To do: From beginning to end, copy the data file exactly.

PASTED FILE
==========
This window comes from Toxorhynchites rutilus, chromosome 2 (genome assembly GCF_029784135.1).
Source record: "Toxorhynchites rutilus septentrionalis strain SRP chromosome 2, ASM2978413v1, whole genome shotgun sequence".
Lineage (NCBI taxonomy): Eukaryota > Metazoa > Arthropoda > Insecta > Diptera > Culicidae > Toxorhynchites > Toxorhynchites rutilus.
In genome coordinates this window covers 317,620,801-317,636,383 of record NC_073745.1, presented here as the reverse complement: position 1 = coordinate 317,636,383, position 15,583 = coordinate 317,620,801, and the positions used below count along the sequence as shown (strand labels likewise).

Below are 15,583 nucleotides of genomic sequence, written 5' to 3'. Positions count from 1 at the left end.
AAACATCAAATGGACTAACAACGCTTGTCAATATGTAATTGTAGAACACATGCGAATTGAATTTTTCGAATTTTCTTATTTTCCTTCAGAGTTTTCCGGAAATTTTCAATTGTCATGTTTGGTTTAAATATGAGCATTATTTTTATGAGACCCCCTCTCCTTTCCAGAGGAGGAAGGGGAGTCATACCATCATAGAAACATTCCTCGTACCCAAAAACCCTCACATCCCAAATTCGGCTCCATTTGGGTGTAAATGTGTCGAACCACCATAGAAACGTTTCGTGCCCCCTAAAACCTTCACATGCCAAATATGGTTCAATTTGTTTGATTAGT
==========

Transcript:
This window comes from Toxorhynchites rutilus, chromosome 2 (genome assembly GCF_029784135.1).
Source record: "Toxorhynchites rutilus septentrionalis strain SRP chromosome 2, ASM2978413v1, whole genome shotgun sequence".
Lineage (NCBI taxonomy): Eukaryota > Metazoa > Arthropoda > Insecta > Diptera > Culicidae > Toxorhynchites > Toxorhynchites rutilus.
In genome coordinates this window covers 317,620,801-317,636,383 of record NC_073745.1, presented here as the reverse complement: position 1 = coordinate 317,636,383, position 15,583 = coordinate 317,620,801, and the positions used below count along the sequence as shown (strand labels likewise).

Below are 15,583 nucleotides of genomic sequence, written 5' to 3'. Positions count from 1 at the left end.
AAACATCAAATGGACTAACAACGCTTGTCAATATGTAATTGTAGAACACATGCGAATTGAATTTTTCGAATTTTCTTATTTTCCTTCAGAGTTTTCCGGAAATTTTCAATTGTCATGTTTGGTTTAAATATGAGCATTATTTTTATGAGACCCCCTCTCCTTTCCAGAGGAGGAAGGGGAGTCATACCATCATAGAAACATTCCTCGTACCCAAAAACCCTCACATCCCAAATTCGGCTCCATTTGGGTGTAAATGTGTCGAACCACCATAGAAACGTTTCGTGCCCCCTAAAACCTTCACATGCCAAATATGGTTCAATTTGTTTGATTAGT